On August 12, 1915, friends had warned Flora that Cliff posed a danger to her. He didn’t know where she lived, but he certainly knew where she worked:  a vegetarian cafeteria at Third and Hill in downtown LA. She had refused his request for her to leave the job, saying she wanted to continue to work and support her own children without his help. They had discussed marriage, but she was reluctant to solemnize their relationship because of his drinking habits.

Before lunchtime, Cliff Cunningham began drinking and his anger was building. He went to a second-hand store and purchased “the biggest revolver” they had and two rounds of ammunition. Loading the gun, he headed to Third and Hill. 

Entering the cafeteria, he held the gun, but hid it under his coat. He took a tray and pushed through the line for food until he saw Flora serving squash.

“Are you going to come back with me or aren’t you?” he shouted with such anger and excitement, diners in the crowded restaurant turned toward him.

Flora shook her head too scared to speak.

“You’ve got one chance or you get this,” he said and flourished the old but powerful weapon.

She turned and ran into the kitchen behind a partition. Cunningham vaulted the serving table, tripping in the vegetables on the steam table, and he fired three times. Two of the shots hit the young woman’s torso.

Cooks, taken by surprise, had little opportunity to detain him. One threw a sugar bowl.. Cunningham darted out of the kitchen toward the cashier. Temporarily cornered, he turned the gun on himself and shot three times. 

Despite the point blank blows, he remained standing, but began to waver on his feet as he ran towards the door lurching into a table where four frightened diners sat. Reaching the door he started across the street with dozens following him.

On the opposite side of the street, a fur store had a large stuffed bear standing outside its doors as a novelty to attract customers. Cliff stumbled toward the bear as if it were his goal and he and the bear toppled to the ground.He came to rest between the bear’s front legs as if he were in an embrace.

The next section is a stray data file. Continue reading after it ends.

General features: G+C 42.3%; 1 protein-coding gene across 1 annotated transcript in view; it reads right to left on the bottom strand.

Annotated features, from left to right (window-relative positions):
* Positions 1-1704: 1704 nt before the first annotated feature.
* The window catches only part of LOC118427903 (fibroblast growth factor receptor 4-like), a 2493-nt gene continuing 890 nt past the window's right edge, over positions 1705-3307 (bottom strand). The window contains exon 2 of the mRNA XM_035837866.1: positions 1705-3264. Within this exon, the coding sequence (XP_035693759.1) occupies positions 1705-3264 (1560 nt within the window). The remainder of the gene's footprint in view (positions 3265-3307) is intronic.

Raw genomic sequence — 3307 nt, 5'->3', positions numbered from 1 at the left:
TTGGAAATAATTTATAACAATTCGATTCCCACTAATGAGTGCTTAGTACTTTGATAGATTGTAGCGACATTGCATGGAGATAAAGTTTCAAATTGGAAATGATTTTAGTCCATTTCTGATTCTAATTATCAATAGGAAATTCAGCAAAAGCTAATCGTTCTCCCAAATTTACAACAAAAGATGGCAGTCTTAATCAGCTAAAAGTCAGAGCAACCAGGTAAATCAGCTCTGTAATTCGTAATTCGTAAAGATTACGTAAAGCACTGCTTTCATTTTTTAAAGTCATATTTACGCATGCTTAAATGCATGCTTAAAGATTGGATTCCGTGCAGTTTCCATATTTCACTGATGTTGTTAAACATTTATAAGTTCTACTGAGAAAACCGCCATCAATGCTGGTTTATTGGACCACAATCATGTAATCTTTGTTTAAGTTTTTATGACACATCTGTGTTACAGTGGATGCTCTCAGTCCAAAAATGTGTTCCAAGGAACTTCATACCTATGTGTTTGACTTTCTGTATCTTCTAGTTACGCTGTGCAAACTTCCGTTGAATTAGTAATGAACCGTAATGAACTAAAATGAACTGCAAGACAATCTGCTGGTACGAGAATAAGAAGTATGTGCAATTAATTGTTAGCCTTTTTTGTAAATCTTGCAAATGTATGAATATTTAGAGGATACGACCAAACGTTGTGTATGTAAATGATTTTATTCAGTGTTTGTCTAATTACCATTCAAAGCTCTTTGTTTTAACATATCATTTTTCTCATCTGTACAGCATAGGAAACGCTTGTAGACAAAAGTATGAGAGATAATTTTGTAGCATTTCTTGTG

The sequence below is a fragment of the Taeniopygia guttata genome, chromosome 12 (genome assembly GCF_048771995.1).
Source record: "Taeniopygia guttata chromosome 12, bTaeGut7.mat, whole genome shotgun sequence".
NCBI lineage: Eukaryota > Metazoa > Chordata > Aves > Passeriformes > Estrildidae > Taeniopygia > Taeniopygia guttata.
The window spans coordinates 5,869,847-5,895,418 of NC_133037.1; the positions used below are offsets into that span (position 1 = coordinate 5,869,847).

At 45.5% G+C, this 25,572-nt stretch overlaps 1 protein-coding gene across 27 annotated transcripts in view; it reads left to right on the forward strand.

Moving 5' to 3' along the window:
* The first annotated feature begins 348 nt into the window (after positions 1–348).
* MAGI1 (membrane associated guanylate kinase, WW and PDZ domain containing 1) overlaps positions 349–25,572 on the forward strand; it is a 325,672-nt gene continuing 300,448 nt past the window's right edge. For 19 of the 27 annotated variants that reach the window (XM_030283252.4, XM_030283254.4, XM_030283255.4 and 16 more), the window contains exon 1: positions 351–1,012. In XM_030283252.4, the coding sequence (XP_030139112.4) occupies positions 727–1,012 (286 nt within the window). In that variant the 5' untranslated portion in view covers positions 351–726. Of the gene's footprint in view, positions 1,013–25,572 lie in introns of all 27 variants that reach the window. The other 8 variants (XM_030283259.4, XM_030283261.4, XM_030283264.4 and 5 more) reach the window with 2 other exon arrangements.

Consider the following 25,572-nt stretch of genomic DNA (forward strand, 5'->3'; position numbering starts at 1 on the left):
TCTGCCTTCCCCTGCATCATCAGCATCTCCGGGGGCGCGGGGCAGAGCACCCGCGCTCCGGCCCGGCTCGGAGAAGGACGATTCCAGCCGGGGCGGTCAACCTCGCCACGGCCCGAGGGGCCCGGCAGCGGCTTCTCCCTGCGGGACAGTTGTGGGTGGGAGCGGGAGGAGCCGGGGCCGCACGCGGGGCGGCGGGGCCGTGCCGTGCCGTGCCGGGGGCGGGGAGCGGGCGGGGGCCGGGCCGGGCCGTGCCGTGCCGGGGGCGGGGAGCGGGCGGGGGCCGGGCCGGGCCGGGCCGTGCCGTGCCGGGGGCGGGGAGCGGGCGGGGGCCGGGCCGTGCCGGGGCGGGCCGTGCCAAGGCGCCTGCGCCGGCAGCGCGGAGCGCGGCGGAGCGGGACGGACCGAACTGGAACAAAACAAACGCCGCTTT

Ambulances and police soon arrived on the scene and carried the wounded couple to the hospital. News reports in the immediate aftermath said neither was expected to live.

Cunningham’s identity was not hard to ascertain since Flora’s friends in the restaurant knew she feared for her life, but the police also identified him from a letter in his jacket pocket from his brother in Comanche, Sidney Winfield Cunningham, sending him money he was owed. 

Cliff regained consciousness and bemoaned the fact that he had not done “a better job.”

Cliff Cunningham died two hours later on August 12, 1915, in an LA hospital. 

Newspaper reports a day later gave a brighter outlook for Miss Saunders’ prospects for surviving. Her children, Ollie, 12, and Chester, 8,  were at her mother’s, Mrs. C.E. Busby, in Bakersfield. 

A week later Cliff Cunningham’s body was on a train back to his hometown of Comanche. His obituary was on the front page of the Comanche Chief, not far from the article about the annual Cunningham Family Reunion, held at Uncle Aaron’s place for the 15th year. Cliff’s obituary outlined his life’s work and moves, ending with his work as a fireman in Los Angeles. No cause for death was noted.



Sources:  Los Angeles Express (Los Angeles, California) August 12, 1915, pg. 1-2, “Woman Pierced by Two Bullets.”

Los Angeles Times (Los Angeles, California) August 13, 1915, pg. 2, “Death Stalks in Cafeteria.”

Comanche Chief (Comanche, Texas) August 20, 1915, pg. 1, “Robert Clifton Cunningham.”

The Porch Picture 1889

In Basic Family Information, General Musings, Original 12 Cunninghams, Sheriffs on July 26, 2020 at 5:29 pm